The Best of Czech Cinema 1989 - 2009
To mark the 20th anniversary of the Velvet Revolution, the 13th annual Czech film festival presents an overview of the last 20 years of Czech Cinema. The festival presents the best films from the 'Velvet Generation' of filmmakers such as Petr Zelenka, Sasa Gedeon, Jan Hrebejk and Bohdan Slama as well as the older generation of directors like Vladimir Moravek and Vladimir Michalek and grand masters of Czech cinema Jan Svankmajer and Karel Vachek.
the Idiot (1999) about a young man who, upon his release from a mental hospital, becomes entangled in the revelations and conflicts of his distant relatives, is still considered by many critics the best film shot after 1989. David Ondricek's Loners (2002) on the other hand still gets a vote from young audiences all over the world who love the film's spontaneity, the characters' catch phrases and the off-beat music. The most prolific of the Velvet Generation of filmmakers is Jan Hrebejk. His black comedy Divided We Fall (2000) set in WWII and focused on the survival of ordinary people during the occupation has won him an Oscar nomination for Foreign Language Film and a place in this selection.
The older generation of film directors is represented by Vladimir Michalek and his film Autumn Spring (2001). This uplifting comedy about a retired couple is an actors' masterclass in the art of understated comedy. Successful theatre director Vladimir Moravek has created Bored in Brno (2003). This story of four couples looking for love on Saturday night became a cult Czech movie, a hit with critics and audiences alike. Little Otik (2001), a deliciously dark satire on parental love combining acted scenes with animation and full of nightmare visions represents the work of Jan Svankmajer. Another doyen of Czech cinema, Karel Vachek, is introduced to UK audiences by his four hour documentary essay Bohemia Docta or The Labyrinth of the World and the Paradise of the Heart (Divine Comedy). The fringes of politics and mushrooms feature in this portrait of 'national character and soul' reflecting the shifts in Czech democracy after 1989.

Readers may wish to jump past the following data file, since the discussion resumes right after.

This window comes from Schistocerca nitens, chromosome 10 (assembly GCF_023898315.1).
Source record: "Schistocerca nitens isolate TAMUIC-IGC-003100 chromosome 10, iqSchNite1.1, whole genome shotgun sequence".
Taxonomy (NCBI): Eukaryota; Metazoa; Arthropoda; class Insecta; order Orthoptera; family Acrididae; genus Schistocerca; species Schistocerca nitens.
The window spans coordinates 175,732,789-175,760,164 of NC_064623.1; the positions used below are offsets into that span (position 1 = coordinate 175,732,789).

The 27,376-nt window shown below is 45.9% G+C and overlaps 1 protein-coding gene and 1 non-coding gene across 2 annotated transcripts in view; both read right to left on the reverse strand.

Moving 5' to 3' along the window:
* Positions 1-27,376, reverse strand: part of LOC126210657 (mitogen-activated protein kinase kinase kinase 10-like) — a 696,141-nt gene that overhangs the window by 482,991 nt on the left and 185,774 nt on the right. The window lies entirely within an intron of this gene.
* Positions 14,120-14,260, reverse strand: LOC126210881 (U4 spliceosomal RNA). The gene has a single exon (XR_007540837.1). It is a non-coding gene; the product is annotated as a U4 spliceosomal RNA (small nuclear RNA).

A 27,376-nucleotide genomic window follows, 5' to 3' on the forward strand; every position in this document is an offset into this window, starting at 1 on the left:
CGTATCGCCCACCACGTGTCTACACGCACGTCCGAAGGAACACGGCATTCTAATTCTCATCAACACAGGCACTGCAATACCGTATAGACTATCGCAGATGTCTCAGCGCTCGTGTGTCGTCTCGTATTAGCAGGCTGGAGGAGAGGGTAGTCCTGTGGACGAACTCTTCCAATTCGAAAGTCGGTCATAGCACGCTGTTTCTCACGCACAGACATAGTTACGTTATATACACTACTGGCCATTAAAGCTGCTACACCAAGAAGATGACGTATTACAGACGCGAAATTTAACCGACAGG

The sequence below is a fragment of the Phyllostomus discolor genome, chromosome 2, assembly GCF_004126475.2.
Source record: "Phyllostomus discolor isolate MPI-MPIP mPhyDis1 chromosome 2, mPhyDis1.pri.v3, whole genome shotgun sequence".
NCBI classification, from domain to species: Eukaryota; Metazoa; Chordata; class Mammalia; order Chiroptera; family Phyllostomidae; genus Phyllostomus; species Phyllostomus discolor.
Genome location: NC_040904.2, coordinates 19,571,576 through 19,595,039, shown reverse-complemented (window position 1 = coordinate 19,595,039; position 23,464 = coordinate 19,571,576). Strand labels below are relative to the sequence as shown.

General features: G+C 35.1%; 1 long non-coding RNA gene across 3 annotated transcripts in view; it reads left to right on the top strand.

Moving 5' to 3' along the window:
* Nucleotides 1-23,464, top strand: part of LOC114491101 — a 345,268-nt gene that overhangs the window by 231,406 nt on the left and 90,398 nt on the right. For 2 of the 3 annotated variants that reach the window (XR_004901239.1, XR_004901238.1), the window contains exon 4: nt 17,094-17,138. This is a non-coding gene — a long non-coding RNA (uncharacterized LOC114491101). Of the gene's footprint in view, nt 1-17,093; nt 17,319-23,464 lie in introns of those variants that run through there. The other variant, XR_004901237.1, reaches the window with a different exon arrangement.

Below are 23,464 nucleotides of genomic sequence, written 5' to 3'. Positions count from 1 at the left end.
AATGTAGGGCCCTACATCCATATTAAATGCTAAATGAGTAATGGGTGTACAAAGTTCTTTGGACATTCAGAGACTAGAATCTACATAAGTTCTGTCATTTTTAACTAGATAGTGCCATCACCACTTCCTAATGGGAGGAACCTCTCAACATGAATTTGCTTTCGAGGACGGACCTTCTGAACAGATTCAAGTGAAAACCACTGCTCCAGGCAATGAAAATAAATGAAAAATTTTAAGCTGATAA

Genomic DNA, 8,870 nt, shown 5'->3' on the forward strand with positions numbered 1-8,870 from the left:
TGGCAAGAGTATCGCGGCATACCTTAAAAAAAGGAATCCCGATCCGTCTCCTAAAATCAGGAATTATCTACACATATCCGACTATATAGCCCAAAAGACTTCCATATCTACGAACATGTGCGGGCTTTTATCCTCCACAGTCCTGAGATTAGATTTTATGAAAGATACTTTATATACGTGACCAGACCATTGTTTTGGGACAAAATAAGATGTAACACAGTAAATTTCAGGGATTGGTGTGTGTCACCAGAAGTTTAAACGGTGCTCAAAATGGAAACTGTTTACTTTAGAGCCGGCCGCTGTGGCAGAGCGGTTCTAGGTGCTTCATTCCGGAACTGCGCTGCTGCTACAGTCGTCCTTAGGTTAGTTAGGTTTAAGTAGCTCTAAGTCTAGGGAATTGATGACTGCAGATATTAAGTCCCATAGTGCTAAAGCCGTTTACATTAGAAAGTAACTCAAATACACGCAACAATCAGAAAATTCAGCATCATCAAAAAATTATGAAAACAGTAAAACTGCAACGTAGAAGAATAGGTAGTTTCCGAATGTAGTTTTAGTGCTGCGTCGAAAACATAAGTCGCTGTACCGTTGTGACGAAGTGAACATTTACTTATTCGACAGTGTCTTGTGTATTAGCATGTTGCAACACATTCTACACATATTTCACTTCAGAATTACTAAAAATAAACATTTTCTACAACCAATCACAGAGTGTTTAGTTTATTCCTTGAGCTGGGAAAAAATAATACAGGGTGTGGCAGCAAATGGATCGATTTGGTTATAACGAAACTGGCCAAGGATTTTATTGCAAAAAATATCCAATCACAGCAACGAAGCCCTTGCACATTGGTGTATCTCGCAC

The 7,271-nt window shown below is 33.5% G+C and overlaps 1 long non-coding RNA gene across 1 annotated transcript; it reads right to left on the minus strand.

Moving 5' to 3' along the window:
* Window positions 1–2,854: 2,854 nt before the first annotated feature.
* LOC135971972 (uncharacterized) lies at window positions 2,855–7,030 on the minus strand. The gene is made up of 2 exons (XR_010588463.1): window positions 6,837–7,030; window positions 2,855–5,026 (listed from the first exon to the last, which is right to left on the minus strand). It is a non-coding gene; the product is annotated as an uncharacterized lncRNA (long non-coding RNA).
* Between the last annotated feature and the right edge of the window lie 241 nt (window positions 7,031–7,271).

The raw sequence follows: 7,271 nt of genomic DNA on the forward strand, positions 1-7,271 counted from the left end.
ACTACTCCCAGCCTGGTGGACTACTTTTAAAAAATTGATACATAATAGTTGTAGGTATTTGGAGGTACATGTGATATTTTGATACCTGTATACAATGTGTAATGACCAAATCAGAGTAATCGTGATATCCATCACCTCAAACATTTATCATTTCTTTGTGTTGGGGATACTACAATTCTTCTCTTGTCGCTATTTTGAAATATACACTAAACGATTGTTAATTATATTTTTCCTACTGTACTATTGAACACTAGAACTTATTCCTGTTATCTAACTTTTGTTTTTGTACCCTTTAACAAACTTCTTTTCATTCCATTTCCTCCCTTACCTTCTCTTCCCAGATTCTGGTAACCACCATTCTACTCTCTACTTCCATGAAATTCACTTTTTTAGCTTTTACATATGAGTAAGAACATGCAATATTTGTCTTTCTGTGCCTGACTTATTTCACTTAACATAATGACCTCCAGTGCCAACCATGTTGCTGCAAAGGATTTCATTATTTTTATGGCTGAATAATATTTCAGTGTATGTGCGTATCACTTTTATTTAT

After the fall of Communism in 1989, it took a few years for Czech cinema to adjust to a de-nationalised film industry and the new demands of the market. But by 2008, Czech films had achieved a domestic market share second only to France. Over the past twenty years, a generation of new directors has attracted critical attention, while some of the older ones have continued to produce highly innovative work. This selection includes many of the best providing a journey through a society in transition, but also one with a strong awareness of its cultural traditions.
Part of the Velvet ®Evolution season presented by the Czech Centre London. See www.czechcentre.org.uk
Organized in collaboration with the Riverside Studios, Prince Charles Cinema, Filmhouse Edinburgh and Polish Cultural Institute.
Velvet ®Evolution: The Best of Czech Cinema 1989 - 2009
with special guests – film directors Petr Zelenka and Bohdan Slama
7 November 2009, Gala Screening of The Karamazovs
Prince Charles Cinema, London
12 – 15 November 2009
11 November – 16 December 2009
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